The world is getting ready to bid farewell to Nelson Mandela.
The late former president of South Africa, who died this past Wednesday at age 95, stood as arguably the world’s most towering political figure of the latter part of the 20th century. He fought to end apartheid in his country, went to prison for 27 years for daring to challenge his government’s policies of tyranny against its black constituents, came out of prison in February 1990 and went on to be elected his country’s first black president in that historic 1994 election.
Frontline, PBS’s documentary series, aired a special on Mandela in 1999 titled “The Long Walk of Nelson Mandela.” Monday night on Panhandle PBS, Frontline is presenting the special a second time. It’s been posted on PBS’s website and, of course, it is worth watching online as well.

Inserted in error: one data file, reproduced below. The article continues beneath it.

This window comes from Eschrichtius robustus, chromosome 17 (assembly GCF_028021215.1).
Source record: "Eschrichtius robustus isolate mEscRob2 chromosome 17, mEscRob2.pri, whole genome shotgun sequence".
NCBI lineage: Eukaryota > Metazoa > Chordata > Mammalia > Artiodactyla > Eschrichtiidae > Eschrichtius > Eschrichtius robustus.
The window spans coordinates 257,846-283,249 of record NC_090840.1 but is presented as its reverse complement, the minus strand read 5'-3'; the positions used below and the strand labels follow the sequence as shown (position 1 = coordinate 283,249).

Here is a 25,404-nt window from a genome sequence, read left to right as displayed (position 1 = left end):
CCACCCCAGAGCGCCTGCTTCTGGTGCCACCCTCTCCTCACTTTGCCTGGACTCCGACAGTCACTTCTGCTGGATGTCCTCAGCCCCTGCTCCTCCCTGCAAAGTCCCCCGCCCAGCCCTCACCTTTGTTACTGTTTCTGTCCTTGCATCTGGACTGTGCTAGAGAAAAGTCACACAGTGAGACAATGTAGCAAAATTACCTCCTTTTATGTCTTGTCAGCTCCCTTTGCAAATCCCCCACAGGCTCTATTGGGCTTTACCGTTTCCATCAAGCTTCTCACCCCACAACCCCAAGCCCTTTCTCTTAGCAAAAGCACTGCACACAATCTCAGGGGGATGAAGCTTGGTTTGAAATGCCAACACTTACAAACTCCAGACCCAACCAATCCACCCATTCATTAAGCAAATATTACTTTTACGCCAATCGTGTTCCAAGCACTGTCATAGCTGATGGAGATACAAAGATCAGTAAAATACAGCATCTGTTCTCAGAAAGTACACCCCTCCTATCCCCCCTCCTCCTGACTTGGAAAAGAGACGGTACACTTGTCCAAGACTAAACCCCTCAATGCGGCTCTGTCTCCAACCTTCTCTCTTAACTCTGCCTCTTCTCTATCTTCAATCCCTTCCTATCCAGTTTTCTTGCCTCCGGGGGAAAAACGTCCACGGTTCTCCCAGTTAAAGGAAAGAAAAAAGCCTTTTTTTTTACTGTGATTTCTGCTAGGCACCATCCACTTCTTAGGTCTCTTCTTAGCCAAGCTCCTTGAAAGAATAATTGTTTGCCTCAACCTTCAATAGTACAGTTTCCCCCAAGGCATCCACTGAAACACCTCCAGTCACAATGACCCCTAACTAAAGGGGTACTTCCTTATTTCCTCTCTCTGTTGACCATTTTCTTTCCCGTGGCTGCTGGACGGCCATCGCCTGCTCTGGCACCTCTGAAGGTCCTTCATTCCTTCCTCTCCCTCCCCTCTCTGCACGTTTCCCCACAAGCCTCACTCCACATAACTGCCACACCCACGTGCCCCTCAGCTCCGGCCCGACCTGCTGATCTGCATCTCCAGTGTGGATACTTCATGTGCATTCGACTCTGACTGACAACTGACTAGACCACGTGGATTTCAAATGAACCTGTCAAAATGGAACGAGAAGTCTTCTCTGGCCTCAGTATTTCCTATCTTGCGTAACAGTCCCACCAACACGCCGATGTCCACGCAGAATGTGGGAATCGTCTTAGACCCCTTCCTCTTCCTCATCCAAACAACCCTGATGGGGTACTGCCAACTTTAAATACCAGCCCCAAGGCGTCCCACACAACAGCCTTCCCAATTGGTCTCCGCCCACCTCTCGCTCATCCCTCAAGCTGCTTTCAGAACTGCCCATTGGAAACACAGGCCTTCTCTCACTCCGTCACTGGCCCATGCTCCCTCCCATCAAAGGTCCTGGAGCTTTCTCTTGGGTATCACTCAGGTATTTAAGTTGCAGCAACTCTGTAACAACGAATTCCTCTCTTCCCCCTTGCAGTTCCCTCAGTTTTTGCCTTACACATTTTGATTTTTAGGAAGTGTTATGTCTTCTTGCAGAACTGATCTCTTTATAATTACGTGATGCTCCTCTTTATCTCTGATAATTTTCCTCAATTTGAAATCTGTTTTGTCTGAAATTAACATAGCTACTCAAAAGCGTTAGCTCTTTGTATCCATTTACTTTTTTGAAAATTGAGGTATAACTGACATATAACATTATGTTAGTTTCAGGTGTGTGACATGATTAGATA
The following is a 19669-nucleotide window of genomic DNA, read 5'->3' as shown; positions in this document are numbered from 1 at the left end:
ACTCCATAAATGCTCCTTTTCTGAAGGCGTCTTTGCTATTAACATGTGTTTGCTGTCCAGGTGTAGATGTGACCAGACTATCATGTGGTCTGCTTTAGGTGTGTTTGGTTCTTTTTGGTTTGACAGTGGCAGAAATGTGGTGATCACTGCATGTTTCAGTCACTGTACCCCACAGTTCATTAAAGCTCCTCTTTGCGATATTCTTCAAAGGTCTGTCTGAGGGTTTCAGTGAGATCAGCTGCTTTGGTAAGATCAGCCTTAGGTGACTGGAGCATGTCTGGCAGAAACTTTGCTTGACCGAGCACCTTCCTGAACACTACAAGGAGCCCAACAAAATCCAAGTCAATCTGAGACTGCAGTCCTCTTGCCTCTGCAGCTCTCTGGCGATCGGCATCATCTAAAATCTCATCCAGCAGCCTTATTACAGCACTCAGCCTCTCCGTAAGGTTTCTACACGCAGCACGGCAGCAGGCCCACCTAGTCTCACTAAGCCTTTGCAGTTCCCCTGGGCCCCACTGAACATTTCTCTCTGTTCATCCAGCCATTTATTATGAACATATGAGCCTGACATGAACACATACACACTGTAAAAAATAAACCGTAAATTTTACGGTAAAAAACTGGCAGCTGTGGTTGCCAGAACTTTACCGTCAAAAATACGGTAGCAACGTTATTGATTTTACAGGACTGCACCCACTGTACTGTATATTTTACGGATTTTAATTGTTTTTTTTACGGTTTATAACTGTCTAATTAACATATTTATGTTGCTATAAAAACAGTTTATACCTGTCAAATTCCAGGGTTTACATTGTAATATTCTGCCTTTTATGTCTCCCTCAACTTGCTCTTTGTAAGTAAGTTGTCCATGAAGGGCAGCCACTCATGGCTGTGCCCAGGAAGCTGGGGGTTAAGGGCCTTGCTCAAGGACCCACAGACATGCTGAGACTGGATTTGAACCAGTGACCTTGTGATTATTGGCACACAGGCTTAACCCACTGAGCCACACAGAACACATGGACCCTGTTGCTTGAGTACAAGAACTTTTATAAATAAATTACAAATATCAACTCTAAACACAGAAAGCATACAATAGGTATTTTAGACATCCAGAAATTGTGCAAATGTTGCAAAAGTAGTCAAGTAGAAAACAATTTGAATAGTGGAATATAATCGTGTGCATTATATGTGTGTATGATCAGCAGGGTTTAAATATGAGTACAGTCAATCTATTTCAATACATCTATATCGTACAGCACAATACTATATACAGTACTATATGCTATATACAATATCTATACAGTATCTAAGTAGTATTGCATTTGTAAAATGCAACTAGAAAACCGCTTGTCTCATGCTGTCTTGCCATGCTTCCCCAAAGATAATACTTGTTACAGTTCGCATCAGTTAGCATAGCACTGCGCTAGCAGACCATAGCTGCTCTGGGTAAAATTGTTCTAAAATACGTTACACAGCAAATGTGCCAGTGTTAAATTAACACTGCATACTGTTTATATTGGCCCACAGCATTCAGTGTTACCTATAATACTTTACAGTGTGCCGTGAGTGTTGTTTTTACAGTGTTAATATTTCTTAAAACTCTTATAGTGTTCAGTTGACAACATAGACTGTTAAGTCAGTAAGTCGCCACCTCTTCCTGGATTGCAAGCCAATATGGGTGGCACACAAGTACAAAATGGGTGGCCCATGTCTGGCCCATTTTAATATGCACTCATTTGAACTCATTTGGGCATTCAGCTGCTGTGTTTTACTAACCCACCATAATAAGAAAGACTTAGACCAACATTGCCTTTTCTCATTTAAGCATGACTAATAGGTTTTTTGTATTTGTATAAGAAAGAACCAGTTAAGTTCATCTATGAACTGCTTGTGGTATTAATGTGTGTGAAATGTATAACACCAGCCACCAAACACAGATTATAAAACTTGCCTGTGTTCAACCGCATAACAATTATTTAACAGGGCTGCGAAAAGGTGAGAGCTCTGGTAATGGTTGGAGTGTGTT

The special reveals some things about Mandela that aren’t widely known: He was born into a prosperous South African family; he obtained a law degree and practiced law; he decided that civil disobedience wasn’t going to persuade South Africa’s white government to change its ways, so he became more aggressive in his protests; he suffered from tuberculosis while in prison for more than a quarter century.
Mandela could have faced a death penalty after being convicted of treason and he stood before the judge and declared his willingness to die for the cause of freedom for black South Africans. The judge instead sentenced him to life in prison. To the benefit of the world, he was able to walk out of prison a free man.
Mandela will be memorialized in a ceremony next week in South Africa. Virtually every important world leader will attend, including President Obama and three of the four surviving former U.S. presidents.
Frontline’s compelling story of this man’s equally compelling life story is worth our attention Monday night on Panhandle PBS.